By BILL EVANS
Night after night they came and testified. Men and women, young and old. Diverse backgrounds and experiences — workers, employers, business owners, laborers, professionals, former homeless – night after night they waited patiently for hours to be granted six minutes before their leaders.
They testified about their concern about home values. They testified about their concerns about personal safety, they testified about their concerns that the millions of dollars spent would be ineffective in reducing the problem of homelessness.
They testified that the money was intended to help businesses and workers impacted by the pandemic and, therefore, could not, and should not, be used to buy permanent properties for homeless services.
Night after night they testified.
In the end their hours of testimony did not matter. Their elected leaders, confident in their superior understanding of the problem and their legal right to spend the money as they desired proceeded with stubborn insistence to authorize the purchase of the properties. Those providing testimony in opposition were dismissed as NIMBY’s and racists.
The hell-for-leather manner in which municipal leadership has proceeded with these purchases is not only indicative of a misguided approach to the homelessness problem; but more importantly, it is emblematic of the overall mistaken direction being taken by municipal leadership.
At a time when their focus should be on economic development, the government operates as if it is a social service agency.
The leadership’s approach to homelessness has been to focus 100% of their efforts and spending on addressing the personal needs of 0.006% of the population while doing next-to-nothing for the remaining 99% who are forced to deal with the all too public aspects of the homelessness problem.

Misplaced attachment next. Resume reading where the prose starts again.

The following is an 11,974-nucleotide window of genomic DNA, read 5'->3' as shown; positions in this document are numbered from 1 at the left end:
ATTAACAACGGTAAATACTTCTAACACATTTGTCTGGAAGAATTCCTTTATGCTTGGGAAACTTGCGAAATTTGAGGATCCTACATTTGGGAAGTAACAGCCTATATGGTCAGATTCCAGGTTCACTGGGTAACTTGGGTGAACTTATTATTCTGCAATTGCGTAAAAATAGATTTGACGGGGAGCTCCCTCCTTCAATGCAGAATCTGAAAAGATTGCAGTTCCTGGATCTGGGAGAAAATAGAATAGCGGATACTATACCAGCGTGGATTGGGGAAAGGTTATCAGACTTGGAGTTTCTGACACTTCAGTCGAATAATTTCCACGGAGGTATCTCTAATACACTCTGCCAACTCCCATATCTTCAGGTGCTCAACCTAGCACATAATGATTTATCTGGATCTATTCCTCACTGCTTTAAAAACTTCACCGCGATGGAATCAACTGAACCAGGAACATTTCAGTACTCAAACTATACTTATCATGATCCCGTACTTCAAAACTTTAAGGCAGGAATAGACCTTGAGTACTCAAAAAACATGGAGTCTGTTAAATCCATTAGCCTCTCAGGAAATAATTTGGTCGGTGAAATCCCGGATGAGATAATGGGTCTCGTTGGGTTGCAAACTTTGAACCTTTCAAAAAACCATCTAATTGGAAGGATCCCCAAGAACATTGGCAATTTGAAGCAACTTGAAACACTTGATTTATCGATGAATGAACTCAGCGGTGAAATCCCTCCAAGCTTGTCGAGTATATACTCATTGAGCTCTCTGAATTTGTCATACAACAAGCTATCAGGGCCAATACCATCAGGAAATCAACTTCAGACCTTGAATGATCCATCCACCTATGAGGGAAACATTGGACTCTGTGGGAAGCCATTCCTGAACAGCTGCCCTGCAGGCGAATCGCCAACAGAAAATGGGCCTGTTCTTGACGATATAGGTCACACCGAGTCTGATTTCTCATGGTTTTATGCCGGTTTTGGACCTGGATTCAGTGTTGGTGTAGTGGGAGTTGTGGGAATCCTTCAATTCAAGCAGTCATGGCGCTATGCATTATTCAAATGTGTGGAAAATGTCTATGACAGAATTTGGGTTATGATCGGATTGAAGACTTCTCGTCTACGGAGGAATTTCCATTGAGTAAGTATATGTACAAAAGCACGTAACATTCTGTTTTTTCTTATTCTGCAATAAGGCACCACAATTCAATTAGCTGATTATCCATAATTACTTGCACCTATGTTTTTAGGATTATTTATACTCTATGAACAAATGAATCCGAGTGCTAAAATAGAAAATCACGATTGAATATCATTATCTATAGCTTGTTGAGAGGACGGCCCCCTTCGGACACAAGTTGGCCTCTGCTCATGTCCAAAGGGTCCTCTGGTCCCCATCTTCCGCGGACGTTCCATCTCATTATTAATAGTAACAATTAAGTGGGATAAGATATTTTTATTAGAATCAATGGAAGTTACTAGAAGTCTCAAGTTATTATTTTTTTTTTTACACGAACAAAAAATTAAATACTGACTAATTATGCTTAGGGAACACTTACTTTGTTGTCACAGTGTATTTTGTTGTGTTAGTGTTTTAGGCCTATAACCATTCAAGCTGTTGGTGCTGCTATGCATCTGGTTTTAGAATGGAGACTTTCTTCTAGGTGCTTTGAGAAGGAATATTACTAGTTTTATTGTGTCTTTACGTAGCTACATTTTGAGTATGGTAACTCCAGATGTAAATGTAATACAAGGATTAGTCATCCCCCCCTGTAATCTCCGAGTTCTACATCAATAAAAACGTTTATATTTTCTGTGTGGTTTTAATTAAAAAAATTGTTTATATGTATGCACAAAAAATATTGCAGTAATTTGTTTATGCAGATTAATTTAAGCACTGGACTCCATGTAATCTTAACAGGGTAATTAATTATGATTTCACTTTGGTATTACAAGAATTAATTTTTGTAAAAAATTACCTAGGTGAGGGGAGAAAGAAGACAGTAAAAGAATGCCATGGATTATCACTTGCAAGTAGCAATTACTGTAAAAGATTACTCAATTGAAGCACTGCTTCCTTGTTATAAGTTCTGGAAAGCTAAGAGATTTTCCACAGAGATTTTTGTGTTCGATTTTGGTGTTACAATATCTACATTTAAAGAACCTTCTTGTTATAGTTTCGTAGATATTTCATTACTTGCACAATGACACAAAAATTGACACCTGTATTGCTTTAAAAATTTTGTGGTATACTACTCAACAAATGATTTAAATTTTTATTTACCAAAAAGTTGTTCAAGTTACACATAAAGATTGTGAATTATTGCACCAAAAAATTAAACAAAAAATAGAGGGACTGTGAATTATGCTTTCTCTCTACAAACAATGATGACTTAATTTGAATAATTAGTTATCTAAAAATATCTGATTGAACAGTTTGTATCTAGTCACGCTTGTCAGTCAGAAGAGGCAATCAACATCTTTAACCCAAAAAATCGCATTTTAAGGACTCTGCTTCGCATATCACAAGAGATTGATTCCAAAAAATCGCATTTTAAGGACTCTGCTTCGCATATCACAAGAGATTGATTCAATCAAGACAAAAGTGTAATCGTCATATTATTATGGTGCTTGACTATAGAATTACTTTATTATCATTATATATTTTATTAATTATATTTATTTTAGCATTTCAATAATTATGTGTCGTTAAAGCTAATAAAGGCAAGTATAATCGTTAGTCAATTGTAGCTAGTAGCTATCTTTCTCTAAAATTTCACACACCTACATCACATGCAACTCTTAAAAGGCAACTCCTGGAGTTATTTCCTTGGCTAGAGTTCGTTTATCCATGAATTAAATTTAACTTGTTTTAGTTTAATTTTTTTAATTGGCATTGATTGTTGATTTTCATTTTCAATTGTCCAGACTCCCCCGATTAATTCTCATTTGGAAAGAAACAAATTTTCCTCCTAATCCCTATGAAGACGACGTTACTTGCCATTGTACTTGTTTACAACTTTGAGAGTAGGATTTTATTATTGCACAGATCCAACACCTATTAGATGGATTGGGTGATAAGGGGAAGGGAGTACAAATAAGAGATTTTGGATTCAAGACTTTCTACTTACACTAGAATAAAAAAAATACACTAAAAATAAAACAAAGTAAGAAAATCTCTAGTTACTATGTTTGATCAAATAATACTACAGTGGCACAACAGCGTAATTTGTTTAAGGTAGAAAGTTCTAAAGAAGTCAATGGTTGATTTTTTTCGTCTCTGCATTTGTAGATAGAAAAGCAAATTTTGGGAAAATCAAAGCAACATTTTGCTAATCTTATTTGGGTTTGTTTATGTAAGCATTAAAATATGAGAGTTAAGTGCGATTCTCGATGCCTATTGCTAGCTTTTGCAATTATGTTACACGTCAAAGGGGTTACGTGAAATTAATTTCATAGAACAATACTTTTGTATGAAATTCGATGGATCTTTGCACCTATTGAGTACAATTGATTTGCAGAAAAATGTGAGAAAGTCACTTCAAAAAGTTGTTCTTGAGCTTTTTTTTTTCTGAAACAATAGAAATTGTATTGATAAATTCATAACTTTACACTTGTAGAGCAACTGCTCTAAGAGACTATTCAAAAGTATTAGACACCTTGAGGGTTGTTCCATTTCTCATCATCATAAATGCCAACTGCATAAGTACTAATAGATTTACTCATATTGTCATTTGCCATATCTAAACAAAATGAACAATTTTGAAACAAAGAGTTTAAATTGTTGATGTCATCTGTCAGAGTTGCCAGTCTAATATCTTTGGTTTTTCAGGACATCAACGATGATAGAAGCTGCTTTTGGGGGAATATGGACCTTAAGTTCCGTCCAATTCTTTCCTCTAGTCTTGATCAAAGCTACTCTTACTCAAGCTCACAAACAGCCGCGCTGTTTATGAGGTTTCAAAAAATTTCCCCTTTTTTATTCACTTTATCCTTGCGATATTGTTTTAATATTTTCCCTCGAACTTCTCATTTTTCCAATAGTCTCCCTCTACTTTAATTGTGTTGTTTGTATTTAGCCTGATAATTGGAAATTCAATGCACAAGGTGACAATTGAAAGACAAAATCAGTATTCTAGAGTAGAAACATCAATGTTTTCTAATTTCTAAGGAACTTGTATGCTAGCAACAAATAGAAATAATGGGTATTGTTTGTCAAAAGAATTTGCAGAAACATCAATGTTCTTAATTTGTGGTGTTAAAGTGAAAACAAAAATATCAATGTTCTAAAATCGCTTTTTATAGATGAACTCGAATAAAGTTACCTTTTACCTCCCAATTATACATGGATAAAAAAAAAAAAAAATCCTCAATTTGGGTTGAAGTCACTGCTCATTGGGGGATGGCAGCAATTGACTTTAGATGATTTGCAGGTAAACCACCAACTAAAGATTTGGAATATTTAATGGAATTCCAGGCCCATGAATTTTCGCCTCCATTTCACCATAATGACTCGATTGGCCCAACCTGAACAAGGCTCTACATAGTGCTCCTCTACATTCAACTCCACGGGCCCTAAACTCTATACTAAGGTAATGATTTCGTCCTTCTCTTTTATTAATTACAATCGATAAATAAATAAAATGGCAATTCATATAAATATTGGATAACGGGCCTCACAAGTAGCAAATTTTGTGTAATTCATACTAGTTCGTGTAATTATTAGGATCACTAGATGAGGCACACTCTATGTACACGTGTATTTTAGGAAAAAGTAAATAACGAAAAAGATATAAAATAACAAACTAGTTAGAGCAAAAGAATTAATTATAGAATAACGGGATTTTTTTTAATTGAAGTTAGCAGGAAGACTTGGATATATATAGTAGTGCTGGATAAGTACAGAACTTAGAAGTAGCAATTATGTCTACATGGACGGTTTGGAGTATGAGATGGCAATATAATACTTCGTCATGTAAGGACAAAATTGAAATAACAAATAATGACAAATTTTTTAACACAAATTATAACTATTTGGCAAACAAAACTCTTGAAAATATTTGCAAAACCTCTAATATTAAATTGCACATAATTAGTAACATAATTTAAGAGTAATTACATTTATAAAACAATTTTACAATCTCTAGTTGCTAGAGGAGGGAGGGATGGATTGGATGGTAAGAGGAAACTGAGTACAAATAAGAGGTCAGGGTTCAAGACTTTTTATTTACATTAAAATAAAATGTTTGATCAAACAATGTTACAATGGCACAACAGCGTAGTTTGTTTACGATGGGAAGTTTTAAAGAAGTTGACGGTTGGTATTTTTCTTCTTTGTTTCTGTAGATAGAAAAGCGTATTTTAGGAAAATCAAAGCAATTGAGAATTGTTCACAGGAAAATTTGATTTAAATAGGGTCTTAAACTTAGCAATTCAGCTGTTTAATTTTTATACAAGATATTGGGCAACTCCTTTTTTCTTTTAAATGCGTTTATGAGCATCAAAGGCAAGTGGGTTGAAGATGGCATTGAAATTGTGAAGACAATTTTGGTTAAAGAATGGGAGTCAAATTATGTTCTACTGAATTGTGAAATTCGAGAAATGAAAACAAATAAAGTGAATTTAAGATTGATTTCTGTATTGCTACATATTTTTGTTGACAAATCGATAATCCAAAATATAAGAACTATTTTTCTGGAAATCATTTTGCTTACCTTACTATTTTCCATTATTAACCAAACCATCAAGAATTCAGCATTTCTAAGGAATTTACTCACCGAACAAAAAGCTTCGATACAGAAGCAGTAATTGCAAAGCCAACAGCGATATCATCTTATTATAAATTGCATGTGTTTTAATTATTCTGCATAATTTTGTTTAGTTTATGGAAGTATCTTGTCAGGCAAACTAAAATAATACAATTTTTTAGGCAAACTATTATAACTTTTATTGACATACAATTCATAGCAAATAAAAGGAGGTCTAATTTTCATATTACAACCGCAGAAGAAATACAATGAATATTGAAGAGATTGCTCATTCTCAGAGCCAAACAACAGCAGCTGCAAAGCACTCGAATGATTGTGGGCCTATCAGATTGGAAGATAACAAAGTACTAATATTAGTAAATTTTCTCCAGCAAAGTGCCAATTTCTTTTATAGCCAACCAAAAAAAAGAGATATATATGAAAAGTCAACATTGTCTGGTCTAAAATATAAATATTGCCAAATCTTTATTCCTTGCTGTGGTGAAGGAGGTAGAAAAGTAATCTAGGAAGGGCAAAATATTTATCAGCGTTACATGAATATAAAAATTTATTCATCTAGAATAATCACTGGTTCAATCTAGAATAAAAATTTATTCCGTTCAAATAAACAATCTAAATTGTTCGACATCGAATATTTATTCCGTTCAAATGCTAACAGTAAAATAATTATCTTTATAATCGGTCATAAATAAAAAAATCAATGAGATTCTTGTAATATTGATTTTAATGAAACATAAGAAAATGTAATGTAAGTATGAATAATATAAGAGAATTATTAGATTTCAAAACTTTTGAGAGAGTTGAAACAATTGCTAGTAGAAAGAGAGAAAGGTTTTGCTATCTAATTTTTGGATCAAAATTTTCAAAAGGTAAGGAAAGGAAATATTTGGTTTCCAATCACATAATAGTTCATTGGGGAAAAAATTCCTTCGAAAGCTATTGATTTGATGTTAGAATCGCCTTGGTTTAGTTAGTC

Content to clean up already abandoned homeless camps, the municipality provides, in essence, a publicly subsidized outdoor maid service while abandoning large swaths of Midtown and other neighborhoods to an unhealthy and degrading spectacle of public begging and communal drinking.
While the vast majority of Anchorage residents strongly support a humane safety net for the homeless; they are, nonetheless, tired of being ignored in their legitimate desire to take back their street corners, trails and parks.
For too long, residents of Anchorage have seen increased municipal spending and focus on “homelessness” while simultaneously observing inexorable growth in the problem. They are frustrated that hard-working small business owners are dragged into court while a seemingly “hands-off” approach is afforded to criminality involving illegal campers and street corner beggars.
The recent report from the Anchorage Economic Development Corporation paints a bleak picture of Anchorage’s economic future. When was the last time a company moved its operations to Anchorage? When was the last time a significant expansion of an existing Anchorage business was announced? When was the last time municipal leadership took tangible steps to improve the climate for private sector growth and development?
Private sector economic development is the secret sauce. Without private sector growth and development all other priorities eventually founder. Accordingly, the concerted focus of Anchorage must be on ensuring the development of an economic culture attractive to business investment and the production of good sustainable jobs.
Unless we, as a community, flourish economically, we will always find ourselves behind the curve in trying to solve the social ills that are a concomitant aspect of a declining economy.
Focusing on developing the private sector economy is not an abandonment of the fight to combat social ills. It is, in fact, the all-important prerequisite for such action.
We can address the public’s frustration and anger caused by the growing problem of homelessness.
We can also address the underlying root causes that result in homelessness. But in order to do either successfully we must first focus on ensuring Anchorage has a growing and sustainable private sector economy.
This is the direction towards which Anchorage must focus.
Bill Evans is a candidate for Anchorage mayor. The election is April 6.